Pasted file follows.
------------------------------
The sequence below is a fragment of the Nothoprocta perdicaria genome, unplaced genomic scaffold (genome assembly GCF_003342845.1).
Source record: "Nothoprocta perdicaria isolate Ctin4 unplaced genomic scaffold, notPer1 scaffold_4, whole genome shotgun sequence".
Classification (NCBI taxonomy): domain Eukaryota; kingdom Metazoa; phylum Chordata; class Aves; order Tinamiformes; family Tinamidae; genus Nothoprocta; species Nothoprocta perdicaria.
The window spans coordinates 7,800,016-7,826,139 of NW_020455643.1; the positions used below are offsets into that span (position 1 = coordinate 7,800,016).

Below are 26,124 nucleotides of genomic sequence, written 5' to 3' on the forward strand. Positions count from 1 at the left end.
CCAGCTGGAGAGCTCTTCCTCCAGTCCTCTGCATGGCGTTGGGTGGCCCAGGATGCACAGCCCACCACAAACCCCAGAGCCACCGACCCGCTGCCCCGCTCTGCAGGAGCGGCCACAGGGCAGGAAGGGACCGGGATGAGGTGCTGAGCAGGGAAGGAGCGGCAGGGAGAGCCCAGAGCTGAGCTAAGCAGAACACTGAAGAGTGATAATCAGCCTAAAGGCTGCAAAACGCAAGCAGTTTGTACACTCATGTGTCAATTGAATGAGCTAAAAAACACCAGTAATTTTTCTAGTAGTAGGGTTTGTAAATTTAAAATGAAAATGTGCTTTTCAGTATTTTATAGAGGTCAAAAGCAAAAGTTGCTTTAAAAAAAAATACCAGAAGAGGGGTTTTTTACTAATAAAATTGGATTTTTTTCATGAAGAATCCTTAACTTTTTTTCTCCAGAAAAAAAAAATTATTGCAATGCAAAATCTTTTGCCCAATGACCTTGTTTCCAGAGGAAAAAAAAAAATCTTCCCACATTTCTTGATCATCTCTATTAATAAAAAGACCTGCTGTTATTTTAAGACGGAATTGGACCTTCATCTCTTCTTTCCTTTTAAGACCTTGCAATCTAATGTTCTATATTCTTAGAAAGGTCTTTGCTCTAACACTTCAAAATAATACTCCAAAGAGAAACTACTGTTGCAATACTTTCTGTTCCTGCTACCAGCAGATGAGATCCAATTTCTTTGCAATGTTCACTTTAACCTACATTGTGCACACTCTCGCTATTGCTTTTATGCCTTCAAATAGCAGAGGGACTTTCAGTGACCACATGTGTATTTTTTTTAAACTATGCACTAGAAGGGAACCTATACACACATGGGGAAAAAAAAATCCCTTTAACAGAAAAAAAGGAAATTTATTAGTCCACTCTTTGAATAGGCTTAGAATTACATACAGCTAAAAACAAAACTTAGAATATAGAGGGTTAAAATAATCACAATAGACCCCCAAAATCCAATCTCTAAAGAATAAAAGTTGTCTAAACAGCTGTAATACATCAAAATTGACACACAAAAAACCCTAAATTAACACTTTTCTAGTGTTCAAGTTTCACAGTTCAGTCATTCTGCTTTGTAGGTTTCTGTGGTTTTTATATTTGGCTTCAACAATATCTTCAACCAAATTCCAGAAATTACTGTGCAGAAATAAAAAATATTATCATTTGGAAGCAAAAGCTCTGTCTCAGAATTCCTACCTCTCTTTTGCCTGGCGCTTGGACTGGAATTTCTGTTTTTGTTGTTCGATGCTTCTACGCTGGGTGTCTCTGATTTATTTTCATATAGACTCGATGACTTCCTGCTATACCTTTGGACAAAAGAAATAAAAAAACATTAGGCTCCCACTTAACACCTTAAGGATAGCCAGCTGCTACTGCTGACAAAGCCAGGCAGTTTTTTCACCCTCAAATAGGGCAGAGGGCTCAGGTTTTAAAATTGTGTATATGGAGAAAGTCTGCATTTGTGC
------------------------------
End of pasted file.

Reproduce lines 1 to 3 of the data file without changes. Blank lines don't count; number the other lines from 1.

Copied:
The sequence below is a fragment of the Nothoprocta perdicaria genome, unplaced genomic scaffold (genome assembly GCF_003342845.1).
Source record: "Nothoprocta perdicaria isolate Ctin4 unplaced genomic scaffold, notPer1 scaffold_4, whole genome shotgun sequence".
Classification (NCBI taxonomy): domain Eukaryota; kingdom Metazoa; phylum Chordata; class Aves; order Tinamiformes; family Tinamidae; genus Nothoprocta; species Nothoprocta perdicaria.